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ARS Technica: Sen. Franken demands answers from Carrier IQ, suggests phone snooping violates federal law

US Sen. Al Franken today demanded answers from Carrier IQ about what kind of data its software for smartphones collects and how it is used and stored. Noting that Carrier IQ has been “accused of secretly logging location and private information of millions of smartphone users,” Franken forwarded the company 11 questions, many of them with multiple parts, and asked for answers by Dec. 14.

US Sen. Al Franken today demanded answers from Carrier IQ about what kind of data its software for smartphones collects and how it is used and stored. Noting that Carrier IQ has been “accused of secretly logging location and private information of millions of smartphone users,” Franken forwarded the company 11 questions, many of them with multiple parts, and asked for answers by Dec. 14.

Franken started out by asking for specifics on what types of information Carrier IQ collects, specifically whether it includes location, numbers dialed, the contents of text messages and e-mails, URLs of websites visited, search query histories, contact information from address books, and keystroke data. “What if any of this data is transmitted off of a users’ phone? When? In what form?” Franken asks. “Is that data transmitted to Carrier IQ? Is it transmitted to smartphone manufacturers, operating system providers, or carriers? Is it transmitted to any other third parties?”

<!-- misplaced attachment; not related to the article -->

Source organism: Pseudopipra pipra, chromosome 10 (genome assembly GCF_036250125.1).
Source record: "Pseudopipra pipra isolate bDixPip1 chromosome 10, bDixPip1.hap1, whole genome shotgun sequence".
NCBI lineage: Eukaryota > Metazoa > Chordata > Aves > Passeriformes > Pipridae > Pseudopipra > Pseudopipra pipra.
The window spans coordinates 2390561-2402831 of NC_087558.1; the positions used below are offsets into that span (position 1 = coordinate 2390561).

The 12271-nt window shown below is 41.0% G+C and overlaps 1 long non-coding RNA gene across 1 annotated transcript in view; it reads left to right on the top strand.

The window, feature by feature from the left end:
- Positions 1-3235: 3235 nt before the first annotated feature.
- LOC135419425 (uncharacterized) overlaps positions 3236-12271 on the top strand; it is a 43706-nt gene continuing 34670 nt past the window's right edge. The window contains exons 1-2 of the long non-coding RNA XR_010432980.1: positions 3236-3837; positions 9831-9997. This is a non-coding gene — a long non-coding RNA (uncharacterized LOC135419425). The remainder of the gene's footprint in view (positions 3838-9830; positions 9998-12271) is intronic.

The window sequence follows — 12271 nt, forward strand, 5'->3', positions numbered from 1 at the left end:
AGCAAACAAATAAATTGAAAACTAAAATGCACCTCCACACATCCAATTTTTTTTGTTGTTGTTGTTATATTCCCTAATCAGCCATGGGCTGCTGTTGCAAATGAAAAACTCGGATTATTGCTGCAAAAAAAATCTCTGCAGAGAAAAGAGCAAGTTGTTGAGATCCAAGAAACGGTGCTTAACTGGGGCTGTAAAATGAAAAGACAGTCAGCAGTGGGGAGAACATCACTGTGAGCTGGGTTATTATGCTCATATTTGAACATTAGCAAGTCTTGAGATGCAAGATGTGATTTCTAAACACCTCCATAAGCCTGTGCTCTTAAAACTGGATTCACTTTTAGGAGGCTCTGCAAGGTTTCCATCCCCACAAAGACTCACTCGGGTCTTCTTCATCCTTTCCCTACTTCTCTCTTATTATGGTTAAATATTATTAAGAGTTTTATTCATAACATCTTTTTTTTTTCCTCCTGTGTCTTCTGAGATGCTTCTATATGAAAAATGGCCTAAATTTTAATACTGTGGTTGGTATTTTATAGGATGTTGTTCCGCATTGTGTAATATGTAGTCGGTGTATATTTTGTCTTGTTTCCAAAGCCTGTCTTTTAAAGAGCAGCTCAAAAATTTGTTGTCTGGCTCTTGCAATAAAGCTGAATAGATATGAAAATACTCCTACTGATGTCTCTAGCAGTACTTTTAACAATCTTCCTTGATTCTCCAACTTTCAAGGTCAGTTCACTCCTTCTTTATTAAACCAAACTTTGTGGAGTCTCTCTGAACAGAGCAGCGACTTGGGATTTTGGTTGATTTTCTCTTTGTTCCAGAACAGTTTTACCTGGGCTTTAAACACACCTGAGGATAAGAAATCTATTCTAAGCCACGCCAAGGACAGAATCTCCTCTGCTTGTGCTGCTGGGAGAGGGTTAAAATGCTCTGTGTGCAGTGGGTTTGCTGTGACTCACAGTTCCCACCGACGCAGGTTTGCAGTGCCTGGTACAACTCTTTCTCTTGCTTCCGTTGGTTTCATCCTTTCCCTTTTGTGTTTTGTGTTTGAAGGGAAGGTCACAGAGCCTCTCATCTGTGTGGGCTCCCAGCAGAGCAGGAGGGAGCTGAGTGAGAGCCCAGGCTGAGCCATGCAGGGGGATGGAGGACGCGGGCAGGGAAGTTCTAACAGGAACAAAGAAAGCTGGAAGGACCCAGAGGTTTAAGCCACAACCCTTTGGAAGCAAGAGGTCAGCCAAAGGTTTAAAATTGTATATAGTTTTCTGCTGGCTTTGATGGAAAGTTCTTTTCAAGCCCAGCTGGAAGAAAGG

Franken further wants to know if Carrier IQ has disclosed user data to federal or state law enforcement, whether Carrier IQ lets users opt out of logging and transmission of data, and what steps the company takes to protect this data against security threats. The senator strongly hints that he believes Carrier IQ has violated various federal laws.

“Does Carrier IQ believe that its actions comply with the Electronic Communications Privacy Act, including the federal wiretap statute (18 U.S.C. § 2511 et seq.), the pen register statute (18 USC § 3121 et seq.), and the Stored Communications Act (18 U.S.C. § 2701 et seq.)?” Franken’s letter asks. “Does Carrier IQ believe that its actions comply with the Computer Fraud and Abuse Act (18 U.S.C. § 1030)? Why?”

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